Stable Public APIs[edit]

This section lists the interfaces we consider stable. These interfaces are subject to the above notification policy.

The Wikibase Web API accessible via https://www.wikidata.org/w/api.php is considered a stable interface. Changes to the parameters, operation, or returned data structure are subject to the above notification policy.

The Linked Data Interface accessible via https://www.wikidata.org/wiki/Special:EntityData and https://www.wikidata.org/entity/... is considered a stable interface. Changes to the parameters, operation, or returned data structure are subject to the above notification policy.

The Wikidata Query Service accessible via https://query.wikidata.org/ is considered a stable interface. It provides a full SPARQL endpoint. Changes to the parameters, operation, or returned data structure are subject to the above notification policy.

The Wikibase Lua library for client wikis is considered a stable interface. Changes to the available functions, parameters, or returned data structures are subject to the above notification policy.

To allow better gadget integration JavaScript hooks documented in the hooks-js.txt file delivered together with Wikibase source code are considered stable.

We acknowledge that third party tools on Wikimedia Labs and Tool Labs may rely on the Wikibase database schema. Because of this, changes to the available tables and fields are subject to the above notification policy. However, note that the database schema is not designed to be a public API, and less consideration is given to backwards compatibility.

Unstable Interfaces[edit]

This section lists some interfaces that we do not currently consider stable, and thus may change in incompatible ways without notice.

MediaWiki XML Dumps are not considered a stable interface. MediaWiki XML dumps contain the raw data of page revisions in their internal representation. The internal representation of Wikibase entities is not a stable interface. It has changed significantly in the past, and it may change again in the future. Several different representations of Wikibase content may be present in the same XML dump.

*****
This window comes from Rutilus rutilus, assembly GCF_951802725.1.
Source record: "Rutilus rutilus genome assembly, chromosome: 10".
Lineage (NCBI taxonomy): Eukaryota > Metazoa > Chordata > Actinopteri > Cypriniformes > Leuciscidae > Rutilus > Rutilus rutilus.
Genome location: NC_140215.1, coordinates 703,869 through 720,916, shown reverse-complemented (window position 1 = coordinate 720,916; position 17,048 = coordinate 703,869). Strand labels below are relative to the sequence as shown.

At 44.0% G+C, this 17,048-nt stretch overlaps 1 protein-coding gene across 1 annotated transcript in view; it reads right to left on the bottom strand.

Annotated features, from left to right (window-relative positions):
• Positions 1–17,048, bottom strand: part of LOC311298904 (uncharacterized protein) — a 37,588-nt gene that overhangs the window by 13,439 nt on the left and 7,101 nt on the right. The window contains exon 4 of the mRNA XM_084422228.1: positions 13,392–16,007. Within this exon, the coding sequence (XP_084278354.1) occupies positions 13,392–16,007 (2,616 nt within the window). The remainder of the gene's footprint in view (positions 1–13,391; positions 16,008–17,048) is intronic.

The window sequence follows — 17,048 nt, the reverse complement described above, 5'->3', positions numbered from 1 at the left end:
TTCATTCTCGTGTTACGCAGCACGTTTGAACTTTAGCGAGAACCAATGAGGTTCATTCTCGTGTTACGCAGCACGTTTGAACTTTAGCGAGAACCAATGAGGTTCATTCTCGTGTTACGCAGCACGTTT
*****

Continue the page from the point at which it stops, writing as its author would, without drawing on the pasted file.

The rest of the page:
Raw revision content as returned by the MediaWiki core API is not considered a stable interface, as it uses the internal representation of the content, just like the XML dumps. Raw revision content is returned from API queries such as api.php?action=query&prop=revisions&titles=Q42&rvprop=timestamp|user|comment|content.

Wikibase PHP code is not considered a stable interface. Since there are currently no official releases of the Wikibase extension, just a rolling deployment to wikidata.org, there is no point in time at which any given PHP class or interface can be assumed to remain stable.

Wikibase JavaScript code is not considered a stable interface. Since there are currently no official releases of the Wikibase extension, just a rolling deployment to wikidata.org, there is no point in time at which JavaScript code can be assumed to remain stable. This means that Gadgets cannot rely on the JavaScript code to remain stable.

The HTML DOM structure generated by Wikibase is not considered a stable interface. This means that Gadgets cannot rely on the DOM structure to remain stable.

Outlook[edit]

This section provides information about improvements that are planned or considered for the future.

The JSON binding should be versioned (using the semantic versioning convention), so consumers know what structures to expect, and how to interpret them. See phab:T92961.

Wikibase JavaScript code should indicate stable interfaces that can be confidently used by Gadgets.

Wikibase should provide some basic guarantees about the HTML DOM structure it generates, so Gadgets can confidently interact with the DOM.

For 3rd party installations, Wikibase should have regular releases (using the semantic versioning convention) like MediaWiki does. Wikidata will continue to use rolling deployments of the latest development version.

History[edit]

This section lists past and scheduled breaking changes. The list of past changes before the implementation of this policy may be incomplete. Each change should be listed with the date of announcement and the date of deployment, ideally accompanied with a link to the announcement and any relevant tickets.